Edward Elgar's Cello Concerto in E minor was the composer’s last completed full-scale composition for orchestra. Its first performance took place in October 1919, with the composer conducting and Felix Salmond playing the cello. The performance opened the first post-war season of the London Symphony Orchestra at the Queen’s Hall. The Cello Concerto is a rich composition written as two pairs of movements, including no pause between the first two and between the last two movements. The piece is filled with quiet contemplation and passionate expression. The contrast between its two characters has been said to imply the difference between public and private grief. The composition opens with a short and capricious recitative cello solo with the cellist doubling as the narrator and protagonist. It then moves into a light-hearted scherzo. The Adagio of the third movement serves as the heart of the work with the orchestra reduced, allowing the cello to sail above it. The piece then finishes, unconventionally, with a finale, which is the longest of the four movements. On August 5, 1920, after his wife Alice’s recent death and just a year after the premiere of the Cello Concerto, Elgar wrote, “I am lonely now and do not see music in the old way and cannot believe I shall complete any new work… sketches I still make but there is no inducement to finish anything… ambition I have none.”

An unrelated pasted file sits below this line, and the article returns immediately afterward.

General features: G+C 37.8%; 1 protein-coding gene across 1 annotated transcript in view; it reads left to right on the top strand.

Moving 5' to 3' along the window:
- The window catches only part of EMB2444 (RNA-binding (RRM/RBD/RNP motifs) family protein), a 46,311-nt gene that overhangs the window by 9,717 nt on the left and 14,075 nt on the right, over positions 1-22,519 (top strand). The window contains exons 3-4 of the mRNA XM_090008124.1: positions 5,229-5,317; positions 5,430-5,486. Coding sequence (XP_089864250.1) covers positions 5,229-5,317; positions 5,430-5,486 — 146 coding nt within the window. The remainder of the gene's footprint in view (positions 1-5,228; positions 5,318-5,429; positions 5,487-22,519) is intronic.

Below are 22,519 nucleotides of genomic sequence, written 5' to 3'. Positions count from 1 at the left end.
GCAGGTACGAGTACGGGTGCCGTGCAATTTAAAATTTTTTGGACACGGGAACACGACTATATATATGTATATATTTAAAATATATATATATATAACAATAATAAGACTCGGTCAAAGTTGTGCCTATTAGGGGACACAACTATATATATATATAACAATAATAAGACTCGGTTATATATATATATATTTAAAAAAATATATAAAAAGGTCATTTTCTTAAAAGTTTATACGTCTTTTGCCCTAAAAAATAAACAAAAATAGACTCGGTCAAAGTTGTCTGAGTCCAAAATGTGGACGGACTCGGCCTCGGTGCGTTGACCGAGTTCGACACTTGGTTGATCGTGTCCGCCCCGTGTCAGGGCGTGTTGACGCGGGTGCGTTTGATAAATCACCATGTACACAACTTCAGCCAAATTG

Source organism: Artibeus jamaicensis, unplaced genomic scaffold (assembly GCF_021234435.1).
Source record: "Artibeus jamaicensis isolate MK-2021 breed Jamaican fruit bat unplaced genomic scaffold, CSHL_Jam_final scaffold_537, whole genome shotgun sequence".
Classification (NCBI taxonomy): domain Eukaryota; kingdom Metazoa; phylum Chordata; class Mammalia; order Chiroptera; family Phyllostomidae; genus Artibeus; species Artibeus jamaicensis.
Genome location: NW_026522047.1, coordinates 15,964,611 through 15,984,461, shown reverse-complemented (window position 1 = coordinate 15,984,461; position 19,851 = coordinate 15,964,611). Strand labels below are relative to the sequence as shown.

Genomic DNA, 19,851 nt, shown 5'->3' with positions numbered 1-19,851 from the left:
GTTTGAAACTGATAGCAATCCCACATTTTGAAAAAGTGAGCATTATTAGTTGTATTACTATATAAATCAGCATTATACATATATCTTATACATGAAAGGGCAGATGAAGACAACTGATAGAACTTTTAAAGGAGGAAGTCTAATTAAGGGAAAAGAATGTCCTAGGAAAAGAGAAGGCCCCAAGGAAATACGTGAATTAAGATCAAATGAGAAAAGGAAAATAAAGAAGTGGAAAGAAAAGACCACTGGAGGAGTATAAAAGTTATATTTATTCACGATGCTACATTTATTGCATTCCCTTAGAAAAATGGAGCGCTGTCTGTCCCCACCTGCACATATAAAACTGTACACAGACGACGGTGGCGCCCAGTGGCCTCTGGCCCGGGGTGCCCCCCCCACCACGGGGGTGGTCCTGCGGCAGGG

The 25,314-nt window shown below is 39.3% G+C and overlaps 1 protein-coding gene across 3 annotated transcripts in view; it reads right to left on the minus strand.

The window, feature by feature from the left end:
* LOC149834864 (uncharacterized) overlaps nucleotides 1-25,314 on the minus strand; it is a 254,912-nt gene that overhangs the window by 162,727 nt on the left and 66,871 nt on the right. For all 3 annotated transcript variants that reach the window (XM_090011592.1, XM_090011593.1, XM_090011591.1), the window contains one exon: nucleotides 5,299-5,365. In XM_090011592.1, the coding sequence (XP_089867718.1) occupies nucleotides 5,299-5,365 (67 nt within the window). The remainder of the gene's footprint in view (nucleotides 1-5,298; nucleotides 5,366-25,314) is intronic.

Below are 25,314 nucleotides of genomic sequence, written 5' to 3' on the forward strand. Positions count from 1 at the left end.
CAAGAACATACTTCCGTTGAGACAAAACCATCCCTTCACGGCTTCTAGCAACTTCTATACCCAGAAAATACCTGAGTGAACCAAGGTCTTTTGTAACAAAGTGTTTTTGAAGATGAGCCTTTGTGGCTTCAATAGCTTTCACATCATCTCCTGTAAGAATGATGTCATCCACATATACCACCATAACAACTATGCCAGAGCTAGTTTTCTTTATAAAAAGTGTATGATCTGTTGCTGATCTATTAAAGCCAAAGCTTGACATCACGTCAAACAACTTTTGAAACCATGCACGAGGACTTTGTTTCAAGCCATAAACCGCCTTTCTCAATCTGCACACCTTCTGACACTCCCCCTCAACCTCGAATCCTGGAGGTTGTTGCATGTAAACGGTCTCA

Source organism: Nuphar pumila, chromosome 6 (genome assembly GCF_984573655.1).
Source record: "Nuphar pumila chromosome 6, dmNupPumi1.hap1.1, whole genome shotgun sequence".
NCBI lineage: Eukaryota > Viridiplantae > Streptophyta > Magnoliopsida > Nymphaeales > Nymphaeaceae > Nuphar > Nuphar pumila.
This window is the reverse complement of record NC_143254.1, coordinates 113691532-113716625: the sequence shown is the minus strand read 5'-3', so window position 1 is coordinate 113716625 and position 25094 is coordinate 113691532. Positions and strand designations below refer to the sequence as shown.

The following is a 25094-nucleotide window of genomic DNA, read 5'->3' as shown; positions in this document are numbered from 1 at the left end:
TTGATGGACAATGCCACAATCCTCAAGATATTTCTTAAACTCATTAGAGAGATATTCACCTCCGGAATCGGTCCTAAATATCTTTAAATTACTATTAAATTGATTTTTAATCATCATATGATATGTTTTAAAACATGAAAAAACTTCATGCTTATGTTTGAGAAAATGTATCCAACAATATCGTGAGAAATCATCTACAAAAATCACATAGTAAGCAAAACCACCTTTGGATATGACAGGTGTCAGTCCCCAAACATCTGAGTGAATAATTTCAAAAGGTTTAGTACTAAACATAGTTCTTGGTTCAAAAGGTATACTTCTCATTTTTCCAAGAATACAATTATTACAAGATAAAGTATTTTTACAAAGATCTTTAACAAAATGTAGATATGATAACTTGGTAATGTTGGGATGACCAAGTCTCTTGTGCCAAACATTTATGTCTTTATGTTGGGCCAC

Johannes Brahms composed his Second Symphony in the summer of 1877. Hans Richter conducted the premiere performance in Vienna on December 30, 1877. Though his First Symphony had taken nearly two decades to finish, Brahms’ Second Symphony was created quickly, during his summer holiday, in the resort town of Pörtschach, on Lake Wörth in southern Austria. “It is all rippling streams, blue sky, sunshine, and cool green shadows. How beautiful it must be at Portschach,” wrote the composers friend Theodore Billroth, after first reading the piece. Over time, the work has become to be considered, Brahms’ Pastoral Symphony, taking a cue from its sunny disposition.
The Second Symphony does have an overall formal structure, but the composer denies us the easy repetition of simple, singable tunes. The first movement opens quietly in the celli, followed a measure later by the horns. The Adagio second movement sounds like “musical prose,” and the third is a dance-like Ländler which turns into a Presto scherzo based on the same theme. The finale begins quietly with a recapitulation of the first theme followed by the second theme at differing dynamics. The dark mood and struggle of the First Symphony are set aside by the bright, cheerfulness of the Second, yet there are moments of surprising darkness when lighter composition gives way to richly harmonised passages in the low brass.
Alixandra Porembski, English Language Annotator